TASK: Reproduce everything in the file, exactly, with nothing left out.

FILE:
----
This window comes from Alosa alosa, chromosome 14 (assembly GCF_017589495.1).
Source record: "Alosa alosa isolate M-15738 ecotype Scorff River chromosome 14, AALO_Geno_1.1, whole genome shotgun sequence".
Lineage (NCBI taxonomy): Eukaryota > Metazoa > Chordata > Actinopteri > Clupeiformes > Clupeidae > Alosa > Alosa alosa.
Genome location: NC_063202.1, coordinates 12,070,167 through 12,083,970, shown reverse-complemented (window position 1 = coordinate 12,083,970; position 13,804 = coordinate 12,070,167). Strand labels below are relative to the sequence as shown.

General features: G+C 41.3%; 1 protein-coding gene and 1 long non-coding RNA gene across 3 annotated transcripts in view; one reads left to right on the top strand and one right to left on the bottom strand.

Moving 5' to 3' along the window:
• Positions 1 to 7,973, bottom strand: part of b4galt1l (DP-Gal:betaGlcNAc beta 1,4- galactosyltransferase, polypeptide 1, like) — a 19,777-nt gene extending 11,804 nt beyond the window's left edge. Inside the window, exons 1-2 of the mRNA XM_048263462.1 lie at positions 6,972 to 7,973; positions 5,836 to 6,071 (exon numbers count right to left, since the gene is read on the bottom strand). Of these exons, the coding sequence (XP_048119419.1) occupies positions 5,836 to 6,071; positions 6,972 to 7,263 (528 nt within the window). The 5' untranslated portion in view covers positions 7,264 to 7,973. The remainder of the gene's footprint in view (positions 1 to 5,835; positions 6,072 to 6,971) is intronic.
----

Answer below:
This window comes from Alosa alosa, chromosome 14 (assembly GCF_017589495.1).
Source record: "Alosa alosa isolate M-15738 ecotype Scorff River chromosome 14, AALO_Geno_1.1, whole genome shotgun sequence".
Lineage (NCBI taxonomy): Eukaryota > Metazoa > Chordata > Actinopteri > Clupeiformes > Clupeidae > Alosa > Alosa alosa.
Genome location: NC_063202.1, coordinates 12,070,167 through 12,083,970, shown reverse-complemented (window position 1 = coordinate 12,083,970; position 13,804 = coordinate 12,070,167). Strand labels below are relative to the sequence as shown.

General features: G+C 41.3%; 1 protein-coding gene and 1 long non-coding RNA gene across 3 annotated transcripts in view; one reads left to right on the top strand and one right to left on the bottom strand.

Moving 5' to 3' along the window:
• Positions 1 to 7,973, bottom strand: part of b4galt1l (DP-Gal:betaGlcNAc beta 1,4- galactosyltransferase, polypeptide 1, like) — a 19,777-nt gene extending 11,804 nt beyond the window's left edge. Inside the window, exons 1-2 of the mRNA XM_048263462.1 lie at positions 6,972 to 7,973; positions 5,836 to 6,071 (exon numbers count right to left, since the gene is read on the bottom strand). Of these exons, the coding sequence (XP_048119419.1) occupies positions 5,836 to 6,071; positions 6,972 to 7,263 (528 nt within the window). The 5' untranslated portion in view covers positions 7,264 to 7,973. The remainder of the gene's footprint in view (positions 1 to 5,835; positions 6,072 to 6,971) is intronic.